14. An arrangement according to claim 13, wherein the first and second predetermined thresholds are equal.
15. An arrangement according to claim 12 wherein the light source is an infra-red light source.
Description
  • [0001]
    THE PRESENT INVENTION relates to a camera arrangement and more particularly relates to a camera arrangement for use with a safety device, in particular in a motor vehicle.
  • [0002]
    In connection with the deployment of a safety device in a motor vehicle it is sometimes important to be able to detect and identify objects located in the region above and in front of a vehicle seat. For example, it may be necessary to determine the position of at least part of the occupant of the seat, for example the head of the occupant of the seat, so as to be able to determine the position of the occupant of the seat within the seat. If the occupant is leaning forwardly, for example, it may be desirable to modify the deployment of safety equipment in the vehicle, such as a safety device in the form of an airbag mounted directly in front of the occupant of the seat, if an accident should occur. In the situation envisaged it may be appropriate only to inflate the airbag partially, rather than to inflate the airbag fully.
  • [0003]
    If the front seat of a vehicle is not occupied by a person, but instead has a rear-facing child seat located on it, then it may be desirable to modify the deployment of an airbag located in front of that seat, in the event that an accident should occur, in such a way that the airbag does not inflate at all. If the airbag did inflate it might eject the child from the rear facing child seat.
  • [0004]
    Many prior proposals have been made concerning techniques that can be utilised to determine the position of part of an occupant of a seat and also to determine whether a seat is occupied by a rear-facing child seat. Some prior proposals have utilised optical techniques, and others have utilised techniques involving ultrasonic radiation or even “radar”. In many prior arrangements the sensors have been mounted in front of the seat, and the signals derived from the sensors have been processed to calculate the distance between the occupant of the seat, or an item on the seat, and the sensors.
  • [0005]
    It is now becoming increasingly important to be able to detect the position of a pedestrian in front of a motor vehicle, as more vehicles have safety devices which may be deployed in an accident situation to provide protection for a pedestrian. The mode of deployment of these devices may be controlled in dependence on the number of pedestrians involved in an accident, and the size of the pedestrians. A camera may actuate a safety device to provide protection for pedestrians.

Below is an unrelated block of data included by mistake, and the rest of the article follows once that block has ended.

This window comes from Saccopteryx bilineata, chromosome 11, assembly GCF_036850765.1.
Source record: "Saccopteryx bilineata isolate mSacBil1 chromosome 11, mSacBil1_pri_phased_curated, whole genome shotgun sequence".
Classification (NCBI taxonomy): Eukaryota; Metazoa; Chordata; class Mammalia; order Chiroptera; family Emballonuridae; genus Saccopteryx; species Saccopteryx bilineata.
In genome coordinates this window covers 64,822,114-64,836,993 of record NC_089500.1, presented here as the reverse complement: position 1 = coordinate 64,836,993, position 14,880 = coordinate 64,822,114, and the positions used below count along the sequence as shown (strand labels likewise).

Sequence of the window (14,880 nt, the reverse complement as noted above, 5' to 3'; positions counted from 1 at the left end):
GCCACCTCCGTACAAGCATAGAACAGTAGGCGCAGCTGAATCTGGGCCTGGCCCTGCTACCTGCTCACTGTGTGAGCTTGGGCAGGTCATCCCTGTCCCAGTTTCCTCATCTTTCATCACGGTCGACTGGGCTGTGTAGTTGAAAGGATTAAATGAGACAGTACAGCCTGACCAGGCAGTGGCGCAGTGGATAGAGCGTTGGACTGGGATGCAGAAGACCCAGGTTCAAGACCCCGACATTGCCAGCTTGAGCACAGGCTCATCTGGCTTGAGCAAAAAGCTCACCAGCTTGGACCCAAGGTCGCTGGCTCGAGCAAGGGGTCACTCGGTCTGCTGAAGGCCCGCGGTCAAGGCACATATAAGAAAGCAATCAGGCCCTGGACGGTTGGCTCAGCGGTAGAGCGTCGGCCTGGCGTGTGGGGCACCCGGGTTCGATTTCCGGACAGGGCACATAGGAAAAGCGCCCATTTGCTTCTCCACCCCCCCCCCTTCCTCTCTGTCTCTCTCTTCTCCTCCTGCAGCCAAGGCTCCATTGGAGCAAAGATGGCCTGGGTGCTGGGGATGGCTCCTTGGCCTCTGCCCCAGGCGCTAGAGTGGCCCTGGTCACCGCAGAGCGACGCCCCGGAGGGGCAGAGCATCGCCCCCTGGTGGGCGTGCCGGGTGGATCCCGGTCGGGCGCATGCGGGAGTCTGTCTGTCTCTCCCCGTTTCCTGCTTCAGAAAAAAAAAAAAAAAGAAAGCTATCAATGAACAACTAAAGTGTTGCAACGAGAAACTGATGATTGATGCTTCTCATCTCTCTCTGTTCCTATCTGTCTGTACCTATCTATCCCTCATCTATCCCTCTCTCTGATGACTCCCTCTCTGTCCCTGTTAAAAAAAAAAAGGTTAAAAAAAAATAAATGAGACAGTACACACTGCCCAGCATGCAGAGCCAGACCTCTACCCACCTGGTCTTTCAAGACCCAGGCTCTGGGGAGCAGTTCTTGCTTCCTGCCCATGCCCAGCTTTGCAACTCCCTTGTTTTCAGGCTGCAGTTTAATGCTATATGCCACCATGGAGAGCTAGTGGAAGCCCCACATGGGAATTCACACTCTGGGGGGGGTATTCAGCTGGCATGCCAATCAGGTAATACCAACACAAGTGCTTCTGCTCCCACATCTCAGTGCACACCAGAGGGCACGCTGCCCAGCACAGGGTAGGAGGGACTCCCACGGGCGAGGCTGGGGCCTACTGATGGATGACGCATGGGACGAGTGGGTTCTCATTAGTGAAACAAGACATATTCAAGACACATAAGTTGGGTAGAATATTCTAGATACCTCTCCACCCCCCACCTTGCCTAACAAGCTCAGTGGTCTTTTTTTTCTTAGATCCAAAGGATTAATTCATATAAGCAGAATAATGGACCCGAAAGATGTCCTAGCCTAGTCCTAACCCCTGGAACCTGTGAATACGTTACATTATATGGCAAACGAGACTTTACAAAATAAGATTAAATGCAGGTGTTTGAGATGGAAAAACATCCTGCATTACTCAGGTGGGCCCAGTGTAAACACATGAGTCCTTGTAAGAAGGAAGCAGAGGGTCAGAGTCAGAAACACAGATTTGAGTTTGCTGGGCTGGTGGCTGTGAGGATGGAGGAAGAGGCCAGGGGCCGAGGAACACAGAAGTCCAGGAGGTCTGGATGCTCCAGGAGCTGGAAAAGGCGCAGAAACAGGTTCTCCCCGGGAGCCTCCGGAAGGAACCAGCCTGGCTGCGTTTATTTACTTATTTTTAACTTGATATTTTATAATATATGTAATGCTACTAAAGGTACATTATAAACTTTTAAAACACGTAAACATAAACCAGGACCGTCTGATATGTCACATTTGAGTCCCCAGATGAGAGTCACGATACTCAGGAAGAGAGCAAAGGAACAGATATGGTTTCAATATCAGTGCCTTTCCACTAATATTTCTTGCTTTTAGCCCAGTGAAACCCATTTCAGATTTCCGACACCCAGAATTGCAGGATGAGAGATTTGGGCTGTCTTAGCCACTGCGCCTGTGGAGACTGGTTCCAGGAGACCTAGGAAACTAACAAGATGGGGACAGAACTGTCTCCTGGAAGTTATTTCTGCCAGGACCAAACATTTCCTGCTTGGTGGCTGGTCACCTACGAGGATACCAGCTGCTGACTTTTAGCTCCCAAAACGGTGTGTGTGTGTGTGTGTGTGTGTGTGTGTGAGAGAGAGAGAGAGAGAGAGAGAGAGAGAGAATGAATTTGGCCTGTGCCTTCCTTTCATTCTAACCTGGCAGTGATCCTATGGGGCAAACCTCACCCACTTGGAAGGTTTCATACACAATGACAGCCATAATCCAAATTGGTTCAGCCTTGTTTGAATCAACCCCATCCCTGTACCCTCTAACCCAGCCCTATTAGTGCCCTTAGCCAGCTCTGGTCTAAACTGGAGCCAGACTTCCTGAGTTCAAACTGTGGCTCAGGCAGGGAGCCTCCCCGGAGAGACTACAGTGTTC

• [0006]
    The present invention seeks to provide an improved camera arrangement which can be utilised to detect and evaluate objects on and above a vehicle seat.
  • [0007]
    According to this invention there is provided a camera arrangement to be mounted in a vehicle to detect a human, the arrangement comprising a camera to capture a light image, the camera providing an output signal; and a processor operable to analyse the signal to identify any area or areas of the captured image which have a specific spectral content representative of human skin, and to determine the position of any so identified area or areas within the image.
  • [0008]
    Preferably the processor is adapted, in response to the determined position of the area or areas, to control or modify the actuation of one or more safety devices.
  • [0009]
    Conveniently the processor is adapted to determine successive positions of the identified area or areas to determine a parameter related to the movement of the identified area or areas, the processor being adapted to control or modify the actuation of one or more safety devices in response to the determined parameter.
  • [0010]
    Advantageously the camera is directed towards a space in front of the vehicle and the safety device is a pedestrian protection device.
  • [0011]
    Preferably the camera arrangement is adapted to trigger the pedestrian protection device.
  • [0012]
    Conveniently the camera arrangement is adapted to control deployment of the pedestrian protection device.
  • [0013]
    In an alternative embodiment the camera is directed towards the space above and in front of a seat within the vehicle compartment.
  • [0014]
    In one embodiment of the invention the camera is laterally displaced relative to the seat, the viewing axis of the camera extending transversely of the vehicle.
  • [0015]
    In an alternative embodiment of the invention two cameras are provided, the cameras being located in front of the seat, the processor being adapted to use triangulation to determine the distance from the cameras to an identified area in the image.
  • [0016]
    Conveniently the processor analyses the signal to identify specific features of a head.
  • [0017]
    Preferably the processor analyses the signal to identify any area or areas of the captured image which have, in the H,S,V space, H greater than or equal to 335 or less than or equal to 25, S between 0.2 and 0.6 inclusive, and V greater than or equal to 0.4.
  • [0018]
    Advantageously the arrangement is adapted to have a first mode of operation when the surrounding brightness is above a first predetermined threshold and a second mode of operation when the surrounding brightness is below a second predetermined threshold.